The Bottom Line: Backup Child Care Strengthens Businesses

Submitted by RWaxman-Lenz on Sun, 03/06/2005 - 22:54.

I am a senior-level manager who has a meeting with a major client. One of my staff responsible for the meeting calls in sick. The truth is that her son’s caretaker is out sick. My employee’s child care support breaks down, so I will be left with a dissatisfied client. This scenario is more common than one would think. According to an article in the February issue of CFO magazine, a survey conducted by the National Conference of State Legislatures found that child care problems force 80 percent of employees to miss work. According to the Child Care Action Campaign, U.S. companies have losses of about $3 billion each year resulting from employee child care arrangements breaking down. “On average, working mothers lose eight-and-a-half days per year, and fathers lose five days annually. The result is lower productivity, stalled projects, and higher turnover.�

So what can a business do? Several companies in the U.S. have found that providing back-up care for the children of their employees can pay off. “According to WED Consulting, a research firm based in Watertown, Massachusetts, for every dollar invested in backup care, employers can expect a return of $3 to $4 in productivity and reduced turnover.� This return on investment calculation involves multiplying the estimated number of days lost due to breakdowns in child care by the average daily salary, and comparing that to the daily cost for backup child care.

Companies who have implemented this alternative form of care include Latham & Watkins, LLP in California and Credit Suisse First Boston in New York. The CFO article lists a variety of models for backup child care, including a consortium of companies pooling resources to set up and run a center; a membership model by which companies pay a child care center for each employee’s child attending; or a managed model involving the company owning and operating the center by itself or by hiring a child care provider. Companies have also designed models that utilize a combination of these arrangements, sometimes offsetting costs by selling spaces to other companies.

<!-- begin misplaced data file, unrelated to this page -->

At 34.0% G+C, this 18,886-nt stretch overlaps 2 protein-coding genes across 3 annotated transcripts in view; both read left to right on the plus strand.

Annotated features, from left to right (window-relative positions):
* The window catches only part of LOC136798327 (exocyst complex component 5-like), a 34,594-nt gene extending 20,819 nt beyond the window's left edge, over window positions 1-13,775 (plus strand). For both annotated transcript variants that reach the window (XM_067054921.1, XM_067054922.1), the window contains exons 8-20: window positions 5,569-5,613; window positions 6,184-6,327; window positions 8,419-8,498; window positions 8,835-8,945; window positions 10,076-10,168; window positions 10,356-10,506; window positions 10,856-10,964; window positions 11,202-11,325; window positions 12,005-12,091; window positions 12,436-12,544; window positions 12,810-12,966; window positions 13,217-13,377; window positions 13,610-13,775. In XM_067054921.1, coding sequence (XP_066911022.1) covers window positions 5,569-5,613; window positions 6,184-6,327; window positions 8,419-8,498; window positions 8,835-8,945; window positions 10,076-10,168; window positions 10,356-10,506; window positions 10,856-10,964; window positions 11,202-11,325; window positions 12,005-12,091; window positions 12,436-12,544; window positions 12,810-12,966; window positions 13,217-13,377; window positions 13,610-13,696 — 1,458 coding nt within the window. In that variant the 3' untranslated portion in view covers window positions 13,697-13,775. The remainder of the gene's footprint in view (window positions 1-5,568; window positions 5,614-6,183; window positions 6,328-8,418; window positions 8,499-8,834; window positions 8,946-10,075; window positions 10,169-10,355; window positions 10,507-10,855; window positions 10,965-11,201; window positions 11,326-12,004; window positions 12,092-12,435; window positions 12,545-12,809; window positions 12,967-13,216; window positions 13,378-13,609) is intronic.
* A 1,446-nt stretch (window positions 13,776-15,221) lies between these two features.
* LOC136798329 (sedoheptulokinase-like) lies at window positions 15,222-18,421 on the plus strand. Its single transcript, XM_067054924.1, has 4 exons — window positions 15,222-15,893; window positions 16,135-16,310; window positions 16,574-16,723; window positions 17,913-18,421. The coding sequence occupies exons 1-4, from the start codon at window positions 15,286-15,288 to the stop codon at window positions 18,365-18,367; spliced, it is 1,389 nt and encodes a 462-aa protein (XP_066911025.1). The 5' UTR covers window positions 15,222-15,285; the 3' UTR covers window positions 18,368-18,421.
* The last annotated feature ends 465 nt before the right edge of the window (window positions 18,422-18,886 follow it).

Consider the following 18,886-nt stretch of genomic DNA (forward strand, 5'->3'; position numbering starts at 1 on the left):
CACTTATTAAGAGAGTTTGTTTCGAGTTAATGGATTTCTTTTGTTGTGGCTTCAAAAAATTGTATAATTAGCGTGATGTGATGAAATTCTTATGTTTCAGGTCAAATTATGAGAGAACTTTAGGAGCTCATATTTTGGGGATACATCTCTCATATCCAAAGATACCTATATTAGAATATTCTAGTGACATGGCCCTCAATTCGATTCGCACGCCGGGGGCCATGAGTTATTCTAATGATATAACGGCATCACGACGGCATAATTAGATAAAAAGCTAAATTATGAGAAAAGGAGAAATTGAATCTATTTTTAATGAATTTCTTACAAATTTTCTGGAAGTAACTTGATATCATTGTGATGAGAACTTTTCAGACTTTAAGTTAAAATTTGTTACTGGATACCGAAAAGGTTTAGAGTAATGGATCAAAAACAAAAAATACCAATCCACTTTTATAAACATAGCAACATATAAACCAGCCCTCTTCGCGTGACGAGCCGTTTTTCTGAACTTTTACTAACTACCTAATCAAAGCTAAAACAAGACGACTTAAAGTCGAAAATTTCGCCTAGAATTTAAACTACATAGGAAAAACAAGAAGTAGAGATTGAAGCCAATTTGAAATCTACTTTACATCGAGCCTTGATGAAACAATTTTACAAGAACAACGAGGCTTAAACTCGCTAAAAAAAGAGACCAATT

Companies willing to experiment with various modes of child care have found their bottom line strengthened. The licensing and liability issues are not as severe for backup care as for a full-service child care center. Furthermore, under the “Economic Growth and Tax Relief Reconciliation Act of 2001, companies can also take advantage of the same 25 percent federal tax credit (up to $150,000 per year) for qualified employer-sponsored child care expenses, whether for full-service or backup care.�

The number of enterprises finding that benefits outweigh the costs is growing. Five percent of U.S. companies provided backup child care in 1993. By 2004, the number has increased to 15 percent.

Some companies have decided to go the extra mile. One such business, Computer Associates International, Inc. in New York, has determined that the full-service center is the way to go. They believe the high-caliber employees they are able to attract and retain compensate for the high costs of the full-service center they have constructed to serve 370 of their employees’ children.

One caveat must be given in contrast to the praise several businesses now shower on this innovative mode of accommodating employers and employees. Thoughtful policymakers and parents must also consider whether this trend is really best for children and for families.

[The information in this blog was drawn from Melissa Hennessy’s article in CFO, February 2005, pp. 53-55.]